Amica S.A. (WSE:AMC) is a small-cap stock with a market capitalization of zł1.1b. While investors primarily focus on the growth potential and competitive landscape of the small-cap companies, they end up ignoring a key aspect, which could be the biggest threat to its existence: its financial health. Why is it important? Evaluating financial health as part of your investment thesis is essential, since poor capital management may bring about bankruptcies, which occur at a higher rate for small-caps. The following basic checks can help you get a picture of the company’s balance sheet strength. However, this is just a partial view of the stock, and I suggest you dig deeper yourself into AMC here.
AMC’s Debt (And Cash Flows)
AMC has shrunk its total debt levels in the last twelve months, from zł428m to zł357m – this includes long-term debt. With this debt repayment, AMC currently has zł96m remaining in cash and short-term investments , ready to be used for running the business. On top of this, AMC has produced cash from operations of zł173m during the same period of time, leading to an operating cash to total debt ratio of 48%, signalling that AMC’s current level of operating cash is high enough to cover debt.
Can AMC meet its short-term obligations with the cash in hand?
Looking at AMC’s zł881m in current liabilities, the company has been able to meet these commitments with a current assets level of zł1.2b, leading to a 1.37x current account ratio. The current ratio is calculated by dividing current assets by current liabilities. For Consumer Durables companies, this ratio is within a sensible range as there’s enough of a cash buffer without holding too much capital in low return investments.
Is AMC’s debt level acceptable?
With debt reaching 44% of equity, AMC may be thought of as relatively highly levered. This is somewhat unusual for small-caps companies, since lenders are often hesitant to provide attractive interest rates to less-established businesses. We can check to see whether AMC is able to meet its debt obligations by looking at the net interest coverage ratio. A company generating earnings before interest and tax (EBIT) at least three times its net interest payments is considered financially sound. In AMC’s, case, the ratio of 16.29x suggests that interest is comfortably covered, which means that lenders may be inclined to lend more money to the company, as it is seen as safe in terms of payback.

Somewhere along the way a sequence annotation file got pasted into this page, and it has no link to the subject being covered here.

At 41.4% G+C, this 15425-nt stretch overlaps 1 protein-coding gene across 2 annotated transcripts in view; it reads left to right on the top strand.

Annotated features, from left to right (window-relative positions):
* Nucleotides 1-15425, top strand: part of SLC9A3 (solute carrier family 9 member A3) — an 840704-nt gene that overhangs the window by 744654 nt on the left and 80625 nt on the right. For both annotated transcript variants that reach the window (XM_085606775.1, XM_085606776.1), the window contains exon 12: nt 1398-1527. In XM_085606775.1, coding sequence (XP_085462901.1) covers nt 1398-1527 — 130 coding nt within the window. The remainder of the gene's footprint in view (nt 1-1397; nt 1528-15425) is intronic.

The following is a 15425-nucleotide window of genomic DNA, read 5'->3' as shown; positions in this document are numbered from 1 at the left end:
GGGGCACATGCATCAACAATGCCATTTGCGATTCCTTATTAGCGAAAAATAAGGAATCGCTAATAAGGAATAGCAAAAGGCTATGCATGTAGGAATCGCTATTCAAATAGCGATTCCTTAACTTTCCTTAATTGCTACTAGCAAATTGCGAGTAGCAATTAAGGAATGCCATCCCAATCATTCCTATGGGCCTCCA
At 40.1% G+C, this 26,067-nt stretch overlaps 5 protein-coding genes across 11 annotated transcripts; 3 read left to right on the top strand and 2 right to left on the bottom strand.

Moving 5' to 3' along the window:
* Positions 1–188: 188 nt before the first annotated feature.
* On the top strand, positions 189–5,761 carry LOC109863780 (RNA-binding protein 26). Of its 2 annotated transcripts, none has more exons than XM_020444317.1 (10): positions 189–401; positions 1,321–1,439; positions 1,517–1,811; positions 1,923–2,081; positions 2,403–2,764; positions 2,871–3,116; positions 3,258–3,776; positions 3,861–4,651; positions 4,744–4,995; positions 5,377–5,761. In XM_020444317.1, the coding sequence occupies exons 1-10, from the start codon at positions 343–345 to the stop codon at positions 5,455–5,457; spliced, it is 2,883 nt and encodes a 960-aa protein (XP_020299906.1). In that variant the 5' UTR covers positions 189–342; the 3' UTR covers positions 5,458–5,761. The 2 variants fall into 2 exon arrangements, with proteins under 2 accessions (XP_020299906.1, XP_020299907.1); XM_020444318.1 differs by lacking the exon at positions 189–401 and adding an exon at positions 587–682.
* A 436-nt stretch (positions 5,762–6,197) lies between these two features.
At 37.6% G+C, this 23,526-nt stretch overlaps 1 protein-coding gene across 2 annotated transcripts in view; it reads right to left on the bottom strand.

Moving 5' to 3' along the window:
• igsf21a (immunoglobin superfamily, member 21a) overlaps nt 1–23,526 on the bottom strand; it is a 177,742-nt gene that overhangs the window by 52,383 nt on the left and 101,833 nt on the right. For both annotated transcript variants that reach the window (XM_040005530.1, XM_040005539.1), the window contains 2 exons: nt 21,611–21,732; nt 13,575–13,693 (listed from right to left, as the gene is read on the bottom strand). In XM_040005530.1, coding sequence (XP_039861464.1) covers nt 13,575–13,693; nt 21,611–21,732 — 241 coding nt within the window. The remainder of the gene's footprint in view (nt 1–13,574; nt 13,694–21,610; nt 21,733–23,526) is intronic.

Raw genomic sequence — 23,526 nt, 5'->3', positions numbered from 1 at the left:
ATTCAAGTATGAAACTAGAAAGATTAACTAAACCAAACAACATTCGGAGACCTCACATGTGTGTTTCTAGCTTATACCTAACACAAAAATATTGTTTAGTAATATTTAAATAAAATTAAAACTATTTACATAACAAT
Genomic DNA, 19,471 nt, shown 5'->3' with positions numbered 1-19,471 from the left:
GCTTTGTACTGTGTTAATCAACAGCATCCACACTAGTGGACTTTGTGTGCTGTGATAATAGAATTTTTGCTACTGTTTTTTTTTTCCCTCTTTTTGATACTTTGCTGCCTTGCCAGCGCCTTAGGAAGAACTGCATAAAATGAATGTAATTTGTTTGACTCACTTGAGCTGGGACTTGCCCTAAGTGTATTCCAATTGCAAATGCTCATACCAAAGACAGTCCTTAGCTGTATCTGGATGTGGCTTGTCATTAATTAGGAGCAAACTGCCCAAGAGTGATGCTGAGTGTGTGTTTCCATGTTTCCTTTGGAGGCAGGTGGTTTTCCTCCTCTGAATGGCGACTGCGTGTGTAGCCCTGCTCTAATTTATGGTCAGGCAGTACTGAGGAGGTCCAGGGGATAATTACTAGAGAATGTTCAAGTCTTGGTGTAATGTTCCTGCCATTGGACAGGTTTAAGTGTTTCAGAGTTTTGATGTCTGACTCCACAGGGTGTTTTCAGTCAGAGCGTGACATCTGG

Although AMC’s debt level is towards the higher end of the spectrum, its cash flow coverage seems adequate to meet obligations which means its debt is being efficiently utilised. This may mean this is an optimal capital structure for the business, given that it is also meeting its short-term commitment. Keep in mind I haven’t considered other factors such as how AMC has been performing in the past. You should continue to research Amica to get a better picture of the small-cap by looking at:
- Future Outlook: What are well-informed industry analysts predicting for AMC’s future growth? Take a look at our free research report of analyst consensus for AMC’s outlook.
- Valuation: What is AMC worth today? Is the stock undervalued, even when its growth outlook is factored into its intrinsic value? The intrinsic value infographic in our free research report helps visualize whether AMC is currently mispriced by the market.
- Other High-Performing Stocks: Are there other stocks that provide better prospects with proven track records? Explore our free list of these great stocks here.
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If you spot an error that warrants correction, please contact the editor at email@example.com. This article by Simply Wall St is general in nature. It does not constitute a recommendation to buy or sell any stock, and does not take account of your objectives, or your financial situation. Simply Wall St has no position in the stocks mentioned. Thank you for reading.